Thursday, March 22, 2012

1.2. The Casual and the Hardcore

Kerulak assists in a 15-Man pickup
group or "pug" circa Vanilla,
Upper Blackrock Spire

Casual is Bliss

If you've never played World of Warcraft, there are a wide array of dungeons to explore. These dungeons very typically take 5 players, which consist of a tank (the person responsible for grabbing a hold of a pack of monsters and keeping their attacks focused on him), a healer (a person responsible for keeping the tank from dying), and three miscellaneous players which fall into the category we call “DPS”, which is WoW-speak for “Damage Per Second”. Those three remaining players focus all of their attacks on the monsters, and kill them as fast as they can, before the healer runs out of mana, which in turn, causes the tank to eventually run out of health and die, causing the monsters to turn their attention to the rest of the party, killing them off one by one. This chain of events ultimately leads the entire group of players falling over dead, and having to run back from a graveyard, this is the act of “wiping”.

For seasoned WoW players, this is common knowledge, but what may not be so obvious is that, back in Vanilla, there were a few endgame dungeons that required more than 5 players. Scholomance, for example (a dungeon dedicated to the schooling of dark wizards) wasn't a 5-Man dungeon, it was a 10-Man. And it was not something that was done quickly, it took hours to complete. It took patience and very slow, methodical execution; one wrong move would lead to a wipe, and it could be caused by something as simple as standing 2 ft. to the right of a pack of monsters (“trash” as we call them), rather than 2 ft. backward. Scholomance was an end-game dungeon, and it required everyone to be at the max level (60, at the time), and it was unforgiving to the general populace, because it demanded exquisite control and discipline of your character and the ability to work together.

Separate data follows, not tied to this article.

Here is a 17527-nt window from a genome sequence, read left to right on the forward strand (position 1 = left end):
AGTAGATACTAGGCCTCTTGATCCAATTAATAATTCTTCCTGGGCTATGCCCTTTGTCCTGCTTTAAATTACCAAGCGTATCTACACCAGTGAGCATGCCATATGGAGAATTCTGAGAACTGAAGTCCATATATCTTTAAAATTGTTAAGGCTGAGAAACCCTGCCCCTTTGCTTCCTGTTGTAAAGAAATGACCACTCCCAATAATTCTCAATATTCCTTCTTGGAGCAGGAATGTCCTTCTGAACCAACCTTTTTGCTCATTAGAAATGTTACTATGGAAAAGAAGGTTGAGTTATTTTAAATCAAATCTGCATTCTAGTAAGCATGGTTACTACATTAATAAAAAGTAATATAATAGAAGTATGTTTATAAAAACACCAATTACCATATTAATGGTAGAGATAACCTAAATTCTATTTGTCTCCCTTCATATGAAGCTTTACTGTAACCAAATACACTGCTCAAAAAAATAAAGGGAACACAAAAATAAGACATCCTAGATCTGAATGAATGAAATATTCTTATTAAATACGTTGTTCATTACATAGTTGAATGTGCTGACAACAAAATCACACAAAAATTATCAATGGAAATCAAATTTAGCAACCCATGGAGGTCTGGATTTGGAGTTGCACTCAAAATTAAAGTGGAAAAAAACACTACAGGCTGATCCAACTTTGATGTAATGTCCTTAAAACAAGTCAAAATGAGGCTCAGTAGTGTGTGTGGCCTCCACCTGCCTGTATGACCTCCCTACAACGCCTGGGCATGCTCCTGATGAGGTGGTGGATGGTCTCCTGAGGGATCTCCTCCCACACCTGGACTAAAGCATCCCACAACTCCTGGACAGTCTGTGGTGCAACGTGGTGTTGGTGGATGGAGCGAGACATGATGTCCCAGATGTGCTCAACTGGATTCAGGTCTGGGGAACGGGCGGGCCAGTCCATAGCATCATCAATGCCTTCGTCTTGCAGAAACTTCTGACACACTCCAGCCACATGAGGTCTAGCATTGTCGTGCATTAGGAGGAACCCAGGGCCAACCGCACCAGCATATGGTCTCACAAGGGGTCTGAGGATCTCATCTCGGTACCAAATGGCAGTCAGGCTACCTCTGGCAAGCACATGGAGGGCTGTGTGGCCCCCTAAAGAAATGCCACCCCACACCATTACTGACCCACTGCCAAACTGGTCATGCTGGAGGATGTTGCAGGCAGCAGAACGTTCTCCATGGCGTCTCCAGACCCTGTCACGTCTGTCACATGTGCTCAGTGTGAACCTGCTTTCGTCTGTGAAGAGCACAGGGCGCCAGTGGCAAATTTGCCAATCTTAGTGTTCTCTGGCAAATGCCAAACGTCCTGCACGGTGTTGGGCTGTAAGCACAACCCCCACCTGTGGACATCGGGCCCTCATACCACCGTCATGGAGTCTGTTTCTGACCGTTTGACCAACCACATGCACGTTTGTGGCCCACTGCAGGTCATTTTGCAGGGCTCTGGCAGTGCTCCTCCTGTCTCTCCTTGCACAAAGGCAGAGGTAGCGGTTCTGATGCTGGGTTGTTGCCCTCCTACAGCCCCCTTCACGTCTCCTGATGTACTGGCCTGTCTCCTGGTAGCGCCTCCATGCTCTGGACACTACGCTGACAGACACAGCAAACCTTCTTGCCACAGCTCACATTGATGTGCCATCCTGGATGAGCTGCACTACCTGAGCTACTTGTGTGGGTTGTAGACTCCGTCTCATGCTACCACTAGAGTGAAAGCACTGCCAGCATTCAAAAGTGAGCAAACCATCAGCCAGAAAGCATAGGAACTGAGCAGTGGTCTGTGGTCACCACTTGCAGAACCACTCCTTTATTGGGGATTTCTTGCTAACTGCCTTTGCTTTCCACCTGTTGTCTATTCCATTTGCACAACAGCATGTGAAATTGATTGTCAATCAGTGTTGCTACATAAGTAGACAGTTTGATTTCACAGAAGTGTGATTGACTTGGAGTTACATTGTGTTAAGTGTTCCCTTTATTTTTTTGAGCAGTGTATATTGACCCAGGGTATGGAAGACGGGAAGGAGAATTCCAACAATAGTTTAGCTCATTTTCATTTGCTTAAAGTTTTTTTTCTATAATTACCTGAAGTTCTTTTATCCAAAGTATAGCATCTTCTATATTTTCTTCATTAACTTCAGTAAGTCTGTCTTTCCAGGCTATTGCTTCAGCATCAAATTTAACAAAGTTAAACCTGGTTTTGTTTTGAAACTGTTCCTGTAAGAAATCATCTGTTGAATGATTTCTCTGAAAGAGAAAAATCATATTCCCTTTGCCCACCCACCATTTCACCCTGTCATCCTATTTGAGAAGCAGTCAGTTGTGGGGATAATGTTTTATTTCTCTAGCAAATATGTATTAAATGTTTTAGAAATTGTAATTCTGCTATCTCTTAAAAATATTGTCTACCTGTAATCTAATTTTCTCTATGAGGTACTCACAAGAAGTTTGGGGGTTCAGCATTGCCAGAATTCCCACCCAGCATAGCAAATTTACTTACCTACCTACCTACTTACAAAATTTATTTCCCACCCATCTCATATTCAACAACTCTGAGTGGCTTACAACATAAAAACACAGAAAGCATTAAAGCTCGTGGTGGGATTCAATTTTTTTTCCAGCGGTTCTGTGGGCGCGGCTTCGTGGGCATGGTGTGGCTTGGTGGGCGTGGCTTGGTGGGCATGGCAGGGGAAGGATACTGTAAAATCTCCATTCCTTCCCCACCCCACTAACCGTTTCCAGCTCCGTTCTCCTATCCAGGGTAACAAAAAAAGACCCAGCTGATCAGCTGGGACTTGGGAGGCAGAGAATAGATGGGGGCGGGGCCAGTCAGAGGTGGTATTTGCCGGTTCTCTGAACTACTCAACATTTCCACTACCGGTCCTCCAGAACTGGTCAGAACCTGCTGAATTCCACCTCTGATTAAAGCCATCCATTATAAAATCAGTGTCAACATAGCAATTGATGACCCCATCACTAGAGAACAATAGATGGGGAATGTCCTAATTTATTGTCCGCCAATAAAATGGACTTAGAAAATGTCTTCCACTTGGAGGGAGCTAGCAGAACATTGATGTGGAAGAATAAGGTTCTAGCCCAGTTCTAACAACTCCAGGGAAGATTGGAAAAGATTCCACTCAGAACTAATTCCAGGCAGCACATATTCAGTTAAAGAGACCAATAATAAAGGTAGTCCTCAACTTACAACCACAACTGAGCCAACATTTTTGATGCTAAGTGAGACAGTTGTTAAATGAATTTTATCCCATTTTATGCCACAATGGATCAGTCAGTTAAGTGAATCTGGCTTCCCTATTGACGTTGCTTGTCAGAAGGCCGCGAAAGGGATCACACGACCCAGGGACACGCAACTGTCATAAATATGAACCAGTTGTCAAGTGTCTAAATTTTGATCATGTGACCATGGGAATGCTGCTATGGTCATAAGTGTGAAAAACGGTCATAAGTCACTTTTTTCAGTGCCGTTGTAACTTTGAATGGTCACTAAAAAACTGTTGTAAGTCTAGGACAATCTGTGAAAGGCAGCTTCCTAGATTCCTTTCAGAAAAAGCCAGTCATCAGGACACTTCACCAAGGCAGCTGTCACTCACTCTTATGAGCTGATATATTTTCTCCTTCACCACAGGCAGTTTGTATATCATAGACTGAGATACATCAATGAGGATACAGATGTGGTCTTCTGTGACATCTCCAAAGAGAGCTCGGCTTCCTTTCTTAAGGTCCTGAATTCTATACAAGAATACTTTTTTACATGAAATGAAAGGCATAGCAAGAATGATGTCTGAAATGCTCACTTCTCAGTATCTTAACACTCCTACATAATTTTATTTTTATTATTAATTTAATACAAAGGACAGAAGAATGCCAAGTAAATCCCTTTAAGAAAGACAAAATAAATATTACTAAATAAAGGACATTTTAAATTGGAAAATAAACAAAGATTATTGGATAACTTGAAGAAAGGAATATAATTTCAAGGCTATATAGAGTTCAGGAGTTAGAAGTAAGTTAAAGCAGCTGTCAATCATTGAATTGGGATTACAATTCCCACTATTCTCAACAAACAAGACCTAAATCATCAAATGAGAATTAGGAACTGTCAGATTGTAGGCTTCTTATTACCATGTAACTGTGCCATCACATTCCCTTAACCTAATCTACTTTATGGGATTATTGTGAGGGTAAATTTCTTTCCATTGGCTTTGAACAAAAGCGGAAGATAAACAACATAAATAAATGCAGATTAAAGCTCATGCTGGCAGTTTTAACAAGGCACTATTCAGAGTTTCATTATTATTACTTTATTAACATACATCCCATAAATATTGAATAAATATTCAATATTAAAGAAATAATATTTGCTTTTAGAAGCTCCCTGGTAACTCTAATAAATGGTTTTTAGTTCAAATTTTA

However, most of the players in World of Warcraft didn't posses this sensibility, having grown accustomed to the lightweight dungeons they experienced during the 1-60 leveling grind. Today, a multitude of online resources exist, that have combed the depths of WoW and provided guides, tutorials, tips and tactics for players, but in Vanilla, these resources simply did not exist. As a result, the majority of the WoW player-base ultimately remained in a sort of “blissful ignorance”, unaware of the game’s depth and mechanics, and didn't have a clue that their skills could be refined, taking their play to an entirely new level. They were forever lost in the illusion of The Matrix, logging in, checking their auctions, cooking virtual food and mixing/matching sets of armor to tweak their character’s costume.

We called these players casuals.

Uld flirts with Maxxum of Dirty Work, Inc.

Eyes Wide Open

Several months into Vanilla, I struck up a friendship with a player named Maxxum. I had tried (unsuccessfully) to recruit him away from his guild on multiple occasions. He was always polite when he refused, but he would still strike up a chat with me whenever possible. One day he invited me to help fill the 10th spot in a Scholomance clear. I wasn't particularly looking forward to another 2 hour dungeon run, but to help break up the monotony, I said I’d come along. When we got into the dungeon, I was still getting adjusted and settling down in my chair, making sure all my macros were set up when the chaos erupted. Like some kind of bat shit crazy insane players, Maxxum and his guild began tearing Scholomance apart. They moved from pack to pack in a blur, having some kind of unspoken system; their efforts were completely synchronized and coordinated. A Rogue would sap one monster, stunning in position, a Priest would shackle another undead minion, locking it in place. All of the players then focused their attacks onto a single monster at once, the remaining targets left alone, incapacitated. With everyone beating on a single monster at once, it was annihilated.